Officials are calling it a "big digital divide” between rural communities and urban areas. Many towns across the United States still don't have the option to have high-speed Internet, and officials say they're at risk for being stuck on slow Internet for longer than expected.
“What was acceptable in terms of speed and quantity is just no longer appropriate,” Pennsylvania Public Utility Commissioner David Sweet told Fox News. “[The issue] is widespread throughout the United States.”
Some small-town residents say it’s nearly impossible to do simple tasks like check email and stream videos. Eric Pelka, a post office employee in Julian, Pa., told Fox News at times they had to turn seven to eight people away a day because of poor Internet connection.
"We couldn’t accept any credit cards without the Internet,” Pelka said about customers trying to purchase stamps and other products. "Those seven to eight people a day I turned away, that’s revenue for this office that could help keep it afloat. Just wasn’t here because I couldn’t charge them”
Now officials say these towns might not get fast Internet anytime soon because they say Verizon declined $140 million in federal help through the FCC. The federal agency created the Connect America Fund initiative to give high-speed Internet access to rural communities. "Reform will not only drive economic growth in rural America, but will expand the online marketplace nationwide, creating jobs and businesses opportunities across the country,” the FCC’s website states.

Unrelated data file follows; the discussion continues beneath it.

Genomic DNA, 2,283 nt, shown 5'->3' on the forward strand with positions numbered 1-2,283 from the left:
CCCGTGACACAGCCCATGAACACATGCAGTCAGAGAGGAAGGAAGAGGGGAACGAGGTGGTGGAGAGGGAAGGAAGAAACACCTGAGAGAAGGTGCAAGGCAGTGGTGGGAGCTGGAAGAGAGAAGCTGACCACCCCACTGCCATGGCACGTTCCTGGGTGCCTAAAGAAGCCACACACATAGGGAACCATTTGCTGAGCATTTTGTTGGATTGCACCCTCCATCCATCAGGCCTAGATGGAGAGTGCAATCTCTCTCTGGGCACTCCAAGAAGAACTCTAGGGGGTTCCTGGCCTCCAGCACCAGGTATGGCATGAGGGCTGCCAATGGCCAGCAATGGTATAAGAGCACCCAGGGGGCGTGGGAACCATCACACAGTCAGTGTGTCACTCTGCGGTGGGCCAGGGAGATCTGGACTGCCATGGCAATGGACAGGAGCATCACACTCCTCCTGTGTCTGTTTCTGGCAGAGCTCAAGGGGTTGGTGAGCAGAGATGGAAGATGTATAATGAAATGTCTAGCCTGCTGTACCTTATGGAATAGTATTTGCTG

Telecom companies took $160 million in help for Pennsylvania residents, but the $140 million that Verizon rejected could be lost for good. That money will now be put in a pool of funding to be auctioned, and the bidders may not use that money for Pennsylvania communities, Sweet said.
Sweet added it’s not fair for the funds to be auctioned to another bidder because that money comes directly from a surcharge Pennsylvania residents pay on their phone bills. “It kind of adds insult to injury to pay this fee and have it go to Washington and not get any of it back" Sweet and other state officials are petitioning to the FCC in hopes that the money will be given back to the state where he says they need it most.
Verizon says it supports the efforts to bring that money back into the state, even though the telecom giant declined it. "We committed to a certain amount of Fios network build and since 2010 have focused on completing that work before looking at building fiber in new areas,” the telecom company said in a statement.
Meanwhile, many residents are hoping their petition for high-speed Internet will give them a resource they say they need.
“Every single day we’re running thousands of dollars worth of payments on the cars and if we have no Internet, we can’t do that,” Chad Andrus said about his used car dealership in Julian, Pa.
“This office could get cut down even more down to a four-hour office which, I know from talking to people in this town, they don’t want to see that happen,” Pelka said of the small-town post office.